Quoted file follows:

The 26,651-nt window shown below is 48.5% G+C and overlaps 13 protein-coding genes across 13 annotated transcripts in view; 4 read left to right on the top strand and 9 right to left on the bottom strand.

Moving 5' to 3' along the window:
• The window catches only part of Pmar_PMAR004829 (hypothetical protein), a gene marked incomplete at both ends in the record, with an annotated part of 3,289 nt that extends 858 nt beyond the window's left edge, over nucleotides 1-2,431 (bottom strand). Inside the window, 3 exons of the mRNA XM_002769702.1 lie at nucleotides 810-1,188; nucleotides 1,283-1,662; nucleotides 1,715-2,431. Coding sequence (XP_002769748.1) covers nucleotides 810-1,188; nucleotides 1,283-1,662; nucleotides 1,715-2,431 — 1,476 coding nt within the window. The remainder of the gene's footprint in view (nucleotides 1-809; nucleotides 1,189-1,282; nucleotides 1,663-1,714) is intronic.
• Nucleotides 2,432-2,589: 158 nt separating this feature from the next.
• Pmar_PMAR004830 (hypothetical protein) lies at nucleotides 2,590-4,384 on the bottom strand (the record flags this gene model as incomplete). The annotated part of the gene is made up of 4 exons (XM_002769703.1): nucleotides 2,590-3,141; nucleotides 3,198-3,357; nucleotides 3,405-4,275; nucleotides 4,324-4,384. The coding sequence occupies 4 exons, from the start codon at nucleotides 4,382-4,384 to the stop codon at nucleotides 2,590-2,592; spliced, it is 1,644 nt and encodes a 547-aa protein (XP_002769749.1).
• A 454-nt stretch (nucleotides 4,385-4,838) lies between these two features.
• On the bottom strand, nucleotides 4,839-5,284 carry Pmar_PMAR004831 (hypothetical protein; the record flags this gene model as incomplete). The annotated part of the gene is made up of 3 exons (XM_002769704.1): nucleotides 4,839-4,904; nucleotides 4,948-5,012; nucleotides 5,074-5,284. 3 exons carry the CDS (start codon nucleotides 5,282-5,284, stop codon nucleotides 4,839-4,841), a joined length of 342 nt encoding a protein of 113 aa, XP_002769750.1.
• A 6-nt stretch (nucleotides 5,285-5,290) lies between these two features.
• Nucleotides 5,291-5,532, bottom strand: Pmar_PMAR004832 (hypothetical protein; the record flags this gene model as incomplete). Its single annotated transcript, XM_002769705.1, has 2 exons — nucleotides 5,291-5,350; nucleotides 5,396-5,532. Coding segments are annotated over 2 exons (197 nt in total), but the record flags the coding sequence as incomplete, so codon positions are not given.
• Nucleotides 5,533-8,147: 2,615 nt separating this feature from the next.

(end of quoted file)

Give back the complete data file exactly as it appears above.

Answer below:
The 26,651-nt window shown below is 48.5% G+C and overlaps 13 protein-coding genes across 13 annotated transcripts in view; 4 read left to right on the top strand and 9 right to left on the bottom strand.

Moving 5' to 3' along the window:
• The window catches only part of Pmar_PMAR004829 (hypothetical protein), a gene marked incomplete at both ends in the record, with an annotated part of 3,289 nt that extends 858 nt beyond the window's left edge, over nucleotides 1-2,431 (bottom strand). Inside the window, 3 exons of the mRNA XM_002769702.1 lie at nucleotides 810-1,188; nucleotides 1,283-1,662; nucleotides 1,715-2,431. Coding sequence (XP_002769748.1) covers nucleotides 810-1,188; nucleotides 1,283-1,662; nucleotides 1,715-2,431 — 1,476 coding nt within the window. The remainder of the gene's footprint in view (nucleotides 1-809; nucleotides 1,189-1,282; nucleotides 1,663-1,714) is intronic.
• Nucleotides 2,432-2,589: 158 nt separating this feature from the next.
• Pmar_PMAR004830 (hypothetical protein) lies at nucleotides 2,590-4,384 on the bottom strand (the record flags this gene model as incomplete). The annotated part of the gene is made up of 4 exons (XM_002769703.1): nucleotides 2,590-3,141; nucleotides 3,198-3,357; nucleotides 3,405-4,275; nucleotides 4,324-4,384. The coding sequence occupies 4 exons, from the start codon at nucleotides 4,382-4,384 to the stop codon at nucleotides 2,590-2,592; spliced, it is 1,644 nt and encodes a 547-aa protein (XP_002769749.1).
• A 454-nt stretch (nucleotides 4,385-4,838) lies between these two features.
• On the bottom strand, nucleotides 4,839-5,284 carry Pmar_PMAR004831 (hypothetical protein; the record flags this gene model as incomplete). The annotated part of the gene is made up of 3 exons (XM_002769704.1): nucleotides 4,839-4,904; nucleotides 4,948-5,012; nucleotides 5,074-5,284. 3 exons carry the CDS (start codon nucleotides 5,282-5,284, stop codon nucleotides 4,839-4,841), a joined length of 342 nt encoding a protein of 113 aa, XP_002769750.1.
• A 6-nt stretch (nucleotides 5,285-5,290) lies between these two features.
• Nucleotides 5,291-5,532, bottom strand: Pmar_PMAR004832 (hypothetical protein; the record flags this gene model as incomplete). Its single annotated transcript, XM_002769705.1, has 2 exons — nucleotides 5,291-5,350; nucleotides 5,396-5,532. Coding segments are annotated over 2 exons (197 nt in total), but the record flags the coding sequence as incomplete, so codon positions are not given.
• Nucleotides 5,533-8,147: 2,615 nt separating this feature from the next.